Tucked in a dark shelf somewhere in the Archdiocesan Office of Communication of the Roman Catholic Archbishop of Manila in Intramuros is a mint-condition back issue of Penthouse magazine.
Fact: The late Jaime Cardinal Sin had laid his hands on it, read one specific article and gave the accompanying photos a thumbs-up.
Now before anyone raises a kerfuffle, the feature written by Jennifer Landey was about Holy Week-related customs in Central Luzon, particularly the bloody penitencia rituals of Catholic devotees wanting to atone for sins.
And the cardinal cared to see it only because his official photographer, Manuel “Noli” Yamsuan Jr., took the pictures that went with Landey’s story.
One particularly graphic close-up shot showed a large nail being driven into the foot of a penitent.
“It was the 1970s, and Penthouse at that time was into bizarre photos. I remember another article where the magazine showed corpses floating along the Ganges River,” Yamsuan said.
The photographer said it was his US-based agent who pulled strings so his work would appear in the world-famous rag.
Despite the irony of a cardinal’s close-in photographer taking pictures for Penthouse, Yamsuan said Sin’s sense of humor had always been as considerable as his girth, and so he kept his then “unofficial” job until the cardinal passed on in June 2005.
(Yamsuan was eventually “inherited” by Sin’s successors, Gaudencio Rosales and Luis Antonio Tagle.)
Yamsuan’s unique relationship with the cardinal is chronicled in the coffee table book “Scenes of Sin,” without a doubt the most famous compilation of photos taken in his career.
First released in 1999, it is a collection of photos that Yamsuan took of the church leader from his consistory before Pope Paul VI at the Vatican in 1976, where Sin was named a new cardinal, until the time he grew weak from illness and withdrew from observing the country’s sociopolitical landscape.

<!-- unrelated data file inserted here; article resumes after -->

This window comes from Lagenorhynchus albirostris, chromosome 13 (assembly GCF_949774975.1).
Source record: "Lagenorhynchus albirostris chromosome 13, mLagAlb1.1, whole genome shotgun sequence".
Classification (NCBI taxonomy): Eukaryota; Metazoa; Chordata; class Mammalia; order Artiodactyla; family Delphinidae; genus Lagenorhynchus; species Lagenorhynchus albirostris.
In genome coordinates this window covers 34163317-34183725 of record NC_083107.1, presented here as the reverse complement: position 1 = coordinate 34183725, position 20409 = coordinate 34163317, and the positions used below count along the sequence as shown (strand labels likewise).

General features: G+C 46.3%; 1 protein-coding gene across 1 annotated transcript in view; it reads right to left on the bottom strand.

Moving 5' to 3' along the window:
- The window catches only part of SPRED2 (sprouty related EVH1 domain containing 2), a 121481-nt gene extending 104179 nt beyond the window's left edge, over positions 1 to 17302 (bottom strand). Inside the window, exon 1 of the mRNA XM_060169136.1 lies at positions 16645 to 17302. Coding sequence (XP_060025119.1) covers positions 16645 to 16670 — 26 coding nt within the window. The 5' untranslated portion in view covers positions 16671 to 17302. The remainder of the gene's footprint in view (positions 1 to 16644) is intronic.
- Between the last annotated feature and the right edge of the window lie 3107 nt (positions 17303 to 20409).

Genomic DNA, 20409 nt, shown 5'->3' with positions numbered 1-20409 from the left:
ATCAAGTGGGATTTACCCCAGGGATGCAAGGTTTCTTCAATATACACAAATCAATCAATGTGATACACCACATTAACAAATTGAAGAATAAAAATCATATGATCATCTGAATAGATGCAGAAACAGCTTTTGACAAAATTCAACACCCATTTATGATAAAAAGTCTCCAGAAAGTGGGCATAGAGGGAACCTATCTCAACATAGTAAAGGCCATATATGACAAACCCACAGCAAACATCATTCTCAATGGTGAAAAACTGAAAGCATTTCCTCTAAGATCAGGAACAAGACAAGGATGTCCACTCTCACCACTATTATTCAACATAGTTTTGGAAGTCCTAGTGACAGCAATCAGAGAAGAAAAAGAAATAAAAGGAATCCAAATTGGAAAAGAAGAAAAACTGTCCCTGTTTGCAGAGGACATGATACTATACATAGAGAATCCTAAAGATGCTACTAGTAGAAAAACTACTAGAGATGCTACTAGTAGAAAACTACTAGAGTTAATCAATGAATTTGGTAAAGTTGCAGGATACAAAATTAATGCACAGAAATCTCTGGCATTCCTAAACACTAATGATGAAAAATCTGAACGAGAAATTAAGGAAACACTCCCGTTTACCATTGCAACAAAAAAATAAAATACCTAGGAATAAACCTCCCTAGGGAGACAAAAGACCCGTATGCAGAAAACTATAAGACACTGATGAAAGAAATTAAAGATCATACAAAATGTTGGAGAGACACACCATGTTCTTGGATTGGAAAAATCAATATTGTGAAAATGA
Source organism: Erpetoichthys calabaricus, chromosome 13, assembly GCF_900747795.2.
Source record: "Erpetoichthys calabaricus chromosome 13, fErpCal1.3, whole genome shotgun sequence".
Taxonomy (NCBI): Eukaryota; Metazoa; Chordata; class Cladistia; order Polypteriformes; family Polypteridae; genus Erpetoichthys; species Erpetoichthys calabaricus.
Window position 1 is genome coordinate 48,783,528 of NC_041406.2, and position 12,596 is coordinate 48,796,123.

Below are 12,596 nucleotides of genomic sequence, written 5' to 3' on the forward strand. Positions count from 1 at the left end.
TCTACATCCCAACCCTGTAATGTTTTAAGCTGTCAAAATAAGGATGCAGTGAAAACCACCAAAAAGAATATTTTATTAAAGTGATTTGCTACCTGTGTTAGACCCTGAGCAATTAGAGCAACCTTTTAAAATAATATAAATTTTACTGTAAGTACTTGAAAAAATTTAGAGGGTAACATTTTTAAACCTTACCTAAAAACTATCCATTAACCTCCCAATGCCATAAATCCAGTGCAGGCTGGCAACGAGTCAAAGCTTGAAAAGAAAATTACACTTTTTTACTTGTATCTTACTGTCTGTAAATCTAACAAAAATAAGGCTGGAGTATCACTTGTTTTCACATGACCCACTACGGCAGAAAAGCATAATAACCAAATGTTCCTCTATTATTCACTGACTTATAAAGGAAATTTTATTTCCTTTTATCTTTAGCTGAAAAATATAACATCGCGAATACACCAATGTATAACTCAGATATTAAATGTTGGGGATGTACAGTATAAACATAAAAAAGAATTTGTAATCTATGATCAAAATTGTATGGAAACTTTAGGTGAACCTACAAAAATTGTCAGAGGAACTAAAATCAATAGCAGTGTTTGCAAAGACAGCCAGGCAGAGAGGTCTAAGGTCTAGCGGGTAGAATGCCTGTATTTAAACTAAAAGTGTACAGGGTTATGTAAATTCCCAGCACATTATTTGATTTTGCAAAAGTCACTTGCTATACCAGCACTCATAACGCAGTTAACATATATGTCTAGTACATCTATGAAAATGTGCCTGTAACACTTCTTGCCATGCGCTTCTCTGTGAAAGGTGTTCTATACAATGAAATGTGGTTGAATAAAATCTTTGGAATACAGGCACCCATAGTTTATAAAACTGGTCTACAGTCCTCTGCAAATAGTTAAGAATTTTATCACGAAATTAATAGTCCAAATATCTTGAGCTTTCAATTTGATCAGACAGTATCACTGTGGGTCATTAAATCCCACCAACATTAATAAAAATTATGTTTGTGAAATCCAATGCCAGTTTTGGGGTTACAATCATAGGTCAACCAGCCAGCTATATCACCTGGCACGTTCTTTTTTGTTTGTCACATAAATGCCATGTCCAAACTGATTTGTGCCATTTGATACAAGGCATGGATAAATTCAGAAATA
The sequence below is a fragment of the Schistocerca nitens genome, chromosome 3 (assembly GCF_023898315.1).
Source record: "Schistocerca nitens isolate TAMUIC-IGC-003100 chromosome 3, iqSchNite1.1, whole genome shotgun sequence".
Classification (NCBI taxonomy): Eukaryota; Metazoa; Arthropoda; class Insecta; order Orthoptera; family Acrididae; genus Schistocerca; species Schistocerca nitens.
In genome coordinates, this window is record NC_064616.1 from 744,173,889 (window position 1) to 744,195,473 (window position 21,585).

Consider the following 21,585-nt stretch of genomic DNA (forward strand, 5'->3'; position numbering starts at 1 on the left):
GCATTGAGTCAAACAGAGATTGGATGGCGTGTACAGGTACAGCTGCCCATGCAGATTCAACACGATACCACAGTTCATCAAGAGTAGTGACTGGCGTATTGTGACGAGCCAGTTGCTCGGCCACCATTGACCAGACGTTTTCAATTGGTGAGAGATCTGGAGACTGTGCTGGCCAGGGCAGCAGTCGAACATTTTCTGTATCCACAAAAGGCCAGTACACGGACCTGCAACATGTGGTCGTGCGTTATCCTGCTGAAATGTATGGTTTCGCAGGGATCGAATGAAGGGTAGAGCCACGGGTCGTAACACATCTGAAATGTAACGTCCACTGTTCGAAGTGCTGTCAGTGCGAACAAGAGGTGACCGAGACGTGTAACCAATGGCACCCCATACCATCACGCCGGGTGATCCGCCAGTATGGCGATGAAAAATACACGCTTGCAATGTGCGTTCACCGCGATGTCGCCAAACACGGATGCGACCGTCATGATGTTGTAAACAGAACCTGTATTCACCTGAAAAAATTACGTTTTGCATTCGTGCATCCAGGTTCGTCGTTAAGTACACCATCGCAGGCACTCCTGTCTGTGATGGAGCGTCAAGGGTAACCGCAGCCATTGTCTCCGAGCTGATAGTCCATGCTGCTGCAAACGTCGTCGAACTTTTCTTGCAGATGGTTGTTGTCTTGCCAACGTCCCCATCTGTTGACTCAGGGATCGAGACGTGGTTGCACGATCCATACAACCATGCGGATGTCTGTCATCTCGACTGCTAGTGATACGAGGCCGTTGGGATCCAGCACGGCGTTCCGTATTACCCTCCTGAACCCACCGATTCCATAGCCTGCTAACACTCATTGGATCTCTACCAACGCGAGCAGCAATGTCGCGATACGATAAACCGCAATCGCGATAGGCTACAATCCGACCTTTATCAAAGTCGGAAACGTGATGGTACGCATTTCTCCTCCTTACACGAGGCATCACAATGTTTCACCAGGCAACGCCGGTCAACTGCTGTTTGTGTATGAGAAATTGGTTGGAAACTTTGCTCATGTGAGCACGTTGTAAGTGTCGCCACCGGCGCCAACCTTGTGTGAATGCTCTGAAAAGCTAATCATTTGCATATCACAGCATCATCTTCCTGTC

Yamsuan did not apply for the position. In the mid-1970s he was a photographer of the Philippine Daily Express, covering various assignments from sports to fashion. Express executive editor Enrique “Pocholo” Romualdez eventually assigned him formally to cover Cardinal Sin.
His future wife, Corazon or “Peachy,” was then working with the media center of the Archbishop of Manila.
Yamsuan said the new cardinal was initially self-conscious, and would pose every time he saw the photographer in front of him.
“Kasi probinsiyano, mahilig magpa-picture,” Yamsuan said of the Jaro-based church leader. “Eventually he got used to me to the point he was not aware of whether I was there or not, and even assumed that I was there when I wasn’t,” he added.
Since people always saw them together, they always regarded Yamsuan as the official photographer.
“Sige, okay na rin,” he thought, and the title stuck.
There were perks, of course, such as being assigned by the Catholic Church of Manila as the official close-in photographer of Pope John Paul II during his first visit to the country in 1981 for the beatification of Blessed Lorenzo Ruiz.
“Actually, they had no choice, since I was the only one na matiyaga to take photos for the Church,” he said.
The schedule, however, was grueling. The itinerary included the cities of Cebu, Davao, Bacolod, Legazpi and Baguio, as well as Morong in Bataan.